Cruiser Boating Tips | Using Nature's Power Advantage with Solar

Posted By Michael Hall On March 08, 2017

In my last Blog entry I wrote about how to make sure you have adequate electrical storage capacity for your boating for those long summer weekends out on anchor. And what about going that one step further and being off hook but still being able to charge your batteries? I am passionate about cruisers and getting the most out of your investment.

Solar technology has moved on rapidly the last few years and many relatively affordable options are now available for both RV and Boaters. Panels now come in high capacity roll away flex panels to more solid permanent structure panels. I was very impressed with two of my close boating buddies set ups this last year and the amount of power they both got from their systems. So this year I have embarked on a process of research to come up with the best possible option to provide the ultimate natural charging source for our boats and the best installation method.

In my research the first thing to look at was the least amount of panels to the highest amount of output. My research led me to Solar Wholesalers (please note this is not an endorsement of their product and neither have we purchased from them, there are numerous companies out there). Available on this site are 520 watt kits that claimed by the supplier will charge 4 x golf cart batteries to capacity in one full sunny day. That’s quite the claim which I intend to pursue this coming season. This company sells complete kits (minus mounting rails for your boat) with various options. To get 520watts of power you are provided with two panels.

 solar panels.jpg

A solar set up must include for safety the following items other than the panels.

  • Solar charge controller
  • Suitably sized supply cable, minimum 10AWG
  • Resettable breaker (for 520w they recommend you need a 50 amp breaker)
  • Optional control display to show how much electricity is being generated)


The best place for both “out of the way” and efficiency is on top of your cruiser's bimini (not resting on it as this could cause mold issues), or your hard top. Typically on a 10’ beam boat with a fly bridge you should be able to mount two panels alongside each other with minimal overhang, I measured our 11’ 6” beam boat last fall and found the panels fitted within 6” of the width of the Bimini.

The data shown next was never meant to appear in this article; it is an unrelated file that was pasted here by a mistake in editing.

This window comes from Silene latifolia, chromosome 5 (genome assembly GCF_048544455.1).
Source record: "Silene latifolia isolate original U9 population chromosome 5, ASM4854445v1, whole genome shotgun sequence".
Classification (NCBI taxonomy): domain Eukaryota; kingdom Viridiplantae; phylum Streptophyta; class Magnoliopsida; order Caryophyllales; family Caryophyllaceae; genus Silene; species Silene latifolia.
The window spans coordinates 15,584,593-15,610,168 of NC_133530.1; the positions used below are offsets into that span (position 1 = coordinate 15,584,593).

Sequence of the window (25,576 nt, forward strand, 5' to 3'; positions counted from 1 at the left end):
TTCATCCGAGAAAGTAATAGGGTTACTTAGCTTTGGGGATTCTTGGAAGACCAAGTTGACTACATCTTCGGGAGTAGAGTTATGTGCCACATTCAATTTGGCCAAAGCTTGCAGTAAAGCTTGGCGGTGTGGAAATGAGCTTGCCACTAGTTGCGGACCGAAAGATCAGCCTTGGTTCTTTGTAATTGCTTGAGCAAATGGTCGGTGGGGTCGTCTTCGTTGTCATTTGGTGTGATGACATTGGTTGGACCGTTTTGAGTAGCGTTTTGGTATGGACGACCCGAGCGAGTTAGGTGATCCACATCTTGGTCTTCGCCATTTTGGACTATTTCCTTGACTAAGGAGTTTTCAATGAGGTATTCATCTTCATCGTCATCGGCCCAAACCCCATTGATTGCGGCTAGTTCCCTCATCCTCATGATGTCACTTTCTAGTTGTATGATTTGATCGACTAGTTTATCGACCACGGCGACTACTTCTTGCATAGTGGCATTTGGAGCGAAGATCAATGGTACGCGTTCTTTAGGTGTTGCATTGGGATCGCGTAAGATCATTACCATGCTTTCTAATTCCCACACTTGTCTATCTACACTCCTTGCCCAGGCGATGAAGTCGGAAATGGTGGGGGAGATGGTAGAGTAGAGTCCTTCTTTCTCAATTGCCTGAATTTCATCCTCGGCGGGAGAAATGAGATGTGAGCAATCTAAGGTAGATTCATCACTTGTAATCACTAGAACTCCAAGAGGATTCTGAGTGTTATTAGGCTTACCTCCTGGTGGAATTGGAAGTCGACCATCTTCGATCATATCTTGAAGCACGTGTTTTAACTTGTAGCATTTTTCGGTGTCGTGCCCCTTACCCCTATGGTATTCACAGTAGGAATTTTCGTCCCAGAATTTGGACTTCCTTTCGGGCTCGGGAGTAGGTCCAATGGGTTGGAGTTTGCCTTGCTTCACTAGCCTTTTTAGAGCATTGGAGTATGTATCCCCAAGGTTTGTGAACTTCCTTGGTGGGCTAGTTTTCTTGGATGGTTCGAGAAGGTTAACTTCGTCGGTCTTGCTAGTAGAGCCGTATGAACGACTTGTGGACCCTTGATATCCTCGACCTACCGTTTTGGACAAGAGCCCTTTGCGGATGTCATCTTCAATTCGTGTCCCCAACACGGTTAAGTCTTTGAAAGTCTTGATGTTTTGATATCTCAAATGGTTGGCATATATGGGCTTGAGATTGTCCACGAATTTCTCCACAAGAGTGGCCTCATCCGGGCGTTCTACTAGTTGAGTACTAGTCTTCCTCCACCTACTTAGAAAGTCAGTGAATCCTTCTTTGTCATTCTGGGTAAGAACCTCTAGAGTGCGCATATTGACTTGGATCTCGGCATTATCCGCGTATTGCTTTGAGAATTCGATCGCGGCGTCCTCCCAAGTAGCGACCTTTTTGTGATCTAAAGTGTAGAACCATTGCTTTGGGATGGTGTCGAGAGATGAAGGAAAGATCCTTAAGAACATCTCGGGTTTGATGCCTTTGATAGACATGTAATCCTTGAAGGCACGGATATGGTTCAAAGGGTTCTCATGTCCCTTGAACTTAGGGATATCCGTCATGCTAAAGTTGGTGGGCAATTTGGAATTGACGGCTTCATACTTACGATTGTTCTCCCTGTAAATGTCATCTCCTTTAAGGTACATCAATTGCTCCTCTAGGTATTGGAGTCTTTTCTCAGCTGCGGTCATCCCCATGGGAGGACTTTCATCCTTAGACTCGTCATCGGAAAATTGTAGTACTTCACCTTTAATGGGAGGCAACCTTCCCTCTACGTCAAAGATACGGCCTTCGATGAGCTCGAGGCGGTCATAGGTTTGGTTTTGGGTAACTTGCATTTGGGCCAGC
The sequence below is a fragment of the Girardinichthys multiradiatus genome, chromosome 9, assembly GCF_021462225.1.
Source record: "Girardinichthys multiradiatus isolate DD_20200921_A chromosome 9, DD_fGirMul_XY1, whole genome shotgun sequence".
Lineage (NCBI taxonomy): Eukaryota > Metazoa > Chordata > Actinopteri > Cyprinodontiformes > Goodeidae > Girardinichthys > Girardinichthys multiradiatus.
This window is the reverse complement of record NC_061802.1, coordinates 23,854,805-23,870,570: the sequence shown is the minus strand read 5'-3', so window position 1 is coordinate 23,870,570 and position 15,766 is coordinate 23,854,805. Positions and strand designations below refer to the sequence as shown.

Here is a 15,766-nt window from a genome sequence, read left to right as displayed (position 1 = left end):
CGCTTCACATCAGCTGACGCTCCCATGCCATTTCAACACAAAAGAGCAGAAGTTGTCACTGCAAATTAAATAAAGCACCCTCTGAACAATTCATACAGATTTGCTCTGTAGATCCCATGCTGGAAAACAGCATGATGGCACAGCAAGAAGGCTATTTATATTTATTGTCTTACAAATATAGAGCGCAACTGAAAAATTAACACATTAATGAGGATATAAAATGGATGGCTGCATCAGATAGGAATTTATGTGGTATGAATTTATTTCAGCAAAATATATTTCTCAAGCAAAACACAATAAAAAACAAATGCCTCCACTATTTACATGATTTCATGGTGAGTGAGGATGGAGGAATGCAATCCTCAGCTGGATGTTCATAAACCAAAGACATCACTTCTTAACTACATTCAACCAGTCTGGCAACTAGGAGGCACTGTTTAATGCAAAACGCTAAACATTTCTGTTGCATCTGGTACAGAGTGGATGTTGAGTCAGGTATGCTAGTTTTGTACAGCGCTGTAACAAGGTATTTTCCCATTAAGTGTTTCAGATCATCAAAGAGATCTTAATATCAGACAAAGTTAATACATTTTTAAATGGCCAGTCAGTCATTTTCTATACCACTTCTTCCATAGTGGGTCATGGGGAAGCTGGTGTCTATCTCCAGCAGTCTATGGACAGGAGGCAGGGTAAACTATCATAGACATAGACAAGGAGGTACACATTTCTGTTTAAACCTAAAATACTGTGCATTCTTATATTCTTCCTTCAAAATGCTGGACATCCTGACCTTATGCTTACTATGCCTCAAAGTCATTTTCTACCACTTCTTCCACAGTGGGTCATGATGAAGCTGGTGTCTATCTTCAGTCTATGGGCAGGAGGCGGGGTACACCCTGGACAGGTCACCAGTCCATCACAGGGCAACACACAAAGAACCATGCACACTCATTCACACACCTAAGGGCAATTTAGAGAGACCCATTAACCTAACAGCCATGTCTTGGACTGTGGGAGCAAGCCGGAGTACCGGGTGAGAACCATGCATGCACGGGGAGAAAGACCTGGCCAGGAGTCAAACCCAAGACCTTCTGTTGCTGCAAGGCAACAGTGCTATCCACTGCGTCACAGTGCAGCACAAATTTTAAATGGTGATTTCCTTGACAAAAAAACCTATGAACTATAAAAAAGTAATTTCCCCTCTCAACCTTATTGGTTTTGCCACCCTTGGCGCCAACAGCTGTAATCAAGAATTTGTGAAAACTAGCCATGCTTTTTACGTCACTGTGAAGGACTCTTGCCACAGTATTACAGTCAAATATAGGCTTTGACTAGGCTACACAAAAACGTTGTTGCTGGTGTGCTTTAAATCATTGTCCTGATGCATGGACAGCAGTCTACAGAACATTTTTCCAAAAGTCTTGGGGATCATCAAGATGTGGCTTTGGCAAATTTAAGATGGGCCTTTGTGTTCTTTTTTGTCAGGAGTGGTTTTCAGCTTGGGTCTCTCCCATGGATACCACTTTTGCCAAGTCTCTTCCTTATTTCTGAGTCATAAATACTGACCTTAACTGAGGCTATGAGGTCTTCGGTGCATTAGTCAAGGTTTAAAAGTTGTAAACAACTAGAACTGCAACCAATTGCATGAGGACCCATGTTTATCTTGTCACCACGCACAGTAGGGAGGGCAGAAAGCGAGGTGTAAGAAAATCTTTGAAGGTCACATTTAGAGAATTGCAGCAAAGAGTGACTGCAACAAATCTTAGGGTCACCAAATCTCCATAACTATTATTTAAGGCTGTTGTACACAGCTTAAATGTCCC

Our mounting plan is to use stainless steel boat canvass support rails, these are sturdy enough for the weight of the panels and also bend easy enough to create quality looking components, they do not rust and look pleasing to the eye. The method of attack will be to have the leading edge of the panels mounted via the fly bridge and the trail edge having brackets coming off of the rear stays of the cockpit canvass supports. This is a permanent installation.

To mount the front we will employ 4 x 45 degree angled mounts that will bolt through the fly bridge. From here a short piece of bar will be inserted and then two T pieces to allow for the placement of the front cross member. (imagine a hand rail.) The front of the panels will be clamped with U clamps to the front support cross member. For the rear a similar cross member will be made but this time the support arms will connect through am entrance point in the canvass to the rear support struts. The two mounting cross members will be slightly Torsioned upwards to create rigidity and accommodate panel weight and remove negative droop or flex.  Wiring will be fed through the bridge down to the bilge and wired accordingly to the supplied instructions.

Of course not everyone wants to take on such a complex mounting job and I would strongly suggest talking to Len's Cove Marina on Big Rideau Lake about doing this important job for you. They have access to all the mounting hardware as it is standard boat canvas' rigging.

This spring we will be embarking on this project and I will blog the installation process for everyone to see.

So if you are serious about going off hook and want to be really enviro and boater friendly and avoid running that generator, maybe look into solar as an option, the technology is now there and mounting options do not have to look messy.

Happy boating!

Michael Hall

(Hall Of Dreams)

Check Out out Len's Cove Marina on Big Rideau Lake!